I bought an Africa Twin about six months ago. It was the first new bike I have ever had and to say it was my pride and joy is an understatement.
The plan had been to get the bike set up and then set off around the world next year.
I used a comparison website to get the insurance. However, I had to tick the option of it being stored in a brick garage overnight. This was because the website did not have an option of keeping it in a canvas motorbike tent.
Anyway, long story short is my bike got stolen about a month ago (the thieves cut off two locks and took it straight out of my front gate!) and my insurer is refusing to pay out because it wasn’t in a “garage”. I am fuming as I have effectively been robbed twice. Can I take my insurer to court? Also, my trip may have to be cancelled. Can I also claim for that?
Firstly, I am genuinely sickened to hear your motorbike got stolen. However, you will lose if you go to court. This is because a judge will find you did not obtain the policy with “clean hands” i.e. you did not declare properly where the bike was being stored.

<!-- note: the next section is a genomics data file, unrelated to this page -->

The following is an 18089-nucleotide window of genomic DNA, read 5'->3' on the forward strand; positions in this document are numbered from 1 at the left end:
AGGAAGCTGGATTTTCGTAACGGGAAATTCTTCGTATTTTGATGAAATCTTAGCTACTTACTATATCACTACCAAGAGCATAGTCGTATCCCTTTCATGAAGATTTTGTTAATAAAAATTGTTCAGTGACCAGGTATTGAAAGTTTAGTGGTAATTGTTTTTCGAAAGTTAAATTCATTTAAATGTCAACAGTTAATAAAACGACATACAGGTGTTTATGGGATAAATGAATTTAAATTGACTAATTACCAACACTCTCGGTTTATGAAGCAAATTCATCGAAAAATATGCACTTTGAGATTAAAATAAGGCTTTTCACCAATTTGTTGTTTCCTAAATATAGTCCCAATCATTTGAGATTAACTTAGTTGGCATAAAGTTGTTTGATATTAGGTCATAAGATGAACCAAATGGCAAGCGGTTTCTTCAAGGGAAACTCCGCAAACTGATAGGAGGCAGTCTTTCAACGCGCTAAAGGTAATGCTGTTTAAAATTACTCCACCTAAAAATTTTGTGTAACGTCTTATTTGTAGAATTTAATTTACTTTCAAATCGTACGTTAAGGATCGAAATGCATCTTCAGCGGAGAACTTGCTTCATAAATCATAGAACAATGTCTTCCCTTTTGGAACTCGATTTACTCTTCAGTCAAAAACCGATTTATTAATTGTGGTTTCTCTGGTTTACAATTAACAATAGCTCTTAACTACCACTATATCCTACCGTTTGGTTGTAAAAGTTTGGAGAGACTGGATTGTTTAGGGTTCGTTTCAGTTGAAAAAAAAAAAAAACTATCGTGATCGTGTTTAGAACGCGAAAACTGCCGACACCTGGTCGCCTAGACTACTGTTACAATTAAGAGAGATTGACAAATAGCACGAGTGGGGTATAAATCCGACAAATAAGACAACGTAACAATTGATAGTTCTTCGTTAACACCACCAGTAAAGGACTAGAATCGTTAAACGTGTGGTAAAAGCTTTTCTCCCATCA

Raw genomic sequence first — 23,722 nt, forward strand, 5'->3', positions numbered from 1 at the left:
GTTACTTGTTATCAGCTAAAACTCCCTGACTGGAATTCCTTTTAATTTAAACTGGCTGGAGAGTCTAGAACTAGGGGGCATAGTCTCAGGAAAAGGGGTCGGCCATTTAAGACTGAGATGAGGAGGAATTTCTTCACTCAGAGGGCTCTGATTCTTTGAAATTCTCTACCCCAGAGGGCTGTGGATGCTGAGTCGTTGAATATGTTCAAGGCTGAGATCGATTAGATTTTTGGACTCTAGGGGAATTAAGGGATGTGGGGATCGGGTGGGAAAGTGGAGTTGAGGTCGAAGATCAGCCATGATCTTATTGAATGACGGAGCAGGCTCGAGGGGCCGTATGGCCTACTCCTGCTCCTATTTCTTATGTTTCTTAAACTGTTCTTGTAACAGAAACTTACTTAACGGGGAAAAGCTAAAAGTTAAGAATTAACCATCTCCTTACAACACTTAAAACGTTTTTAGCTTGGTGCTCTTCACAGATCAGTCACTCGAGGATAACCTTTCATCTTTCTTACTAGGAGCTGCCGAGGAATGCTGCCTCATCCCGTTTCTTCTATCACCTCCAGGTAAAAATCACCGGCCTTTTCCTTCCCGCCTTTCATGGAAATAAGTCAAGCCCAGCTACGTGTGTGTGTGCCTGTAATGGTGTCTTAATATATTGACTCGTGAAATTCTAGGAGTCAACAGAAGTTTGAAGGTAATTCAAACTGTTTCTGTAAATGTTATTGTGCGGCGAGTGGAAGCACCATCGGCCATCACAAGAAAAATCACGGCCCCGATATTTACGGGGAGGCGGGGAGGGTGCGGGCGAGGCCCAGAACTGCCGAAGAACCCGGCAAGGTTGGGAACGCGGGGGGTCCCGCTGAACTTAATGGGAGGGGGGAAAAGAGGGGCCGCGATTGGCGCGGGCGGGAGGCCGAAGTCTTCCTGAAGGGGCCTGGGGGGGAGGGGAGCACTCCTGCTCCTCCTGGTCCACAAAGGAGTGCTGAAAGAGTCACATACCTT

If you had done I suspect the premium would have been more as the risk of it being stolen from the tent in your front garden would have been greater than if it was in a brick garage.
I wish I could give you different advice but if you are in breach of a specific term of your policy, then your insurers are right in their refusal to pay out under your policy and there is very little that legal proceedings is likely to achieve apart from lighten your pocket of further money.
Andrew ‘Chef’ Prendergast
Motorcycle Monthly November 2018
Disclaimer: The legal advice and statements contained within this/these articles is correct at the time of printing. If you are seeking legal advice after a motorbike accident please contact us to speak directly with one of our lawyers.
Andrew has been riding motorcycles since he was 10 years old and currently rides a ZZR1400 as his daily commuter whether it is sunny or snowing. In addition, he is currently restoring an old Honda CB750 K1. Andrew practices across all areas of motorcycle law, with his practice involving both civil claims and motoring defence work.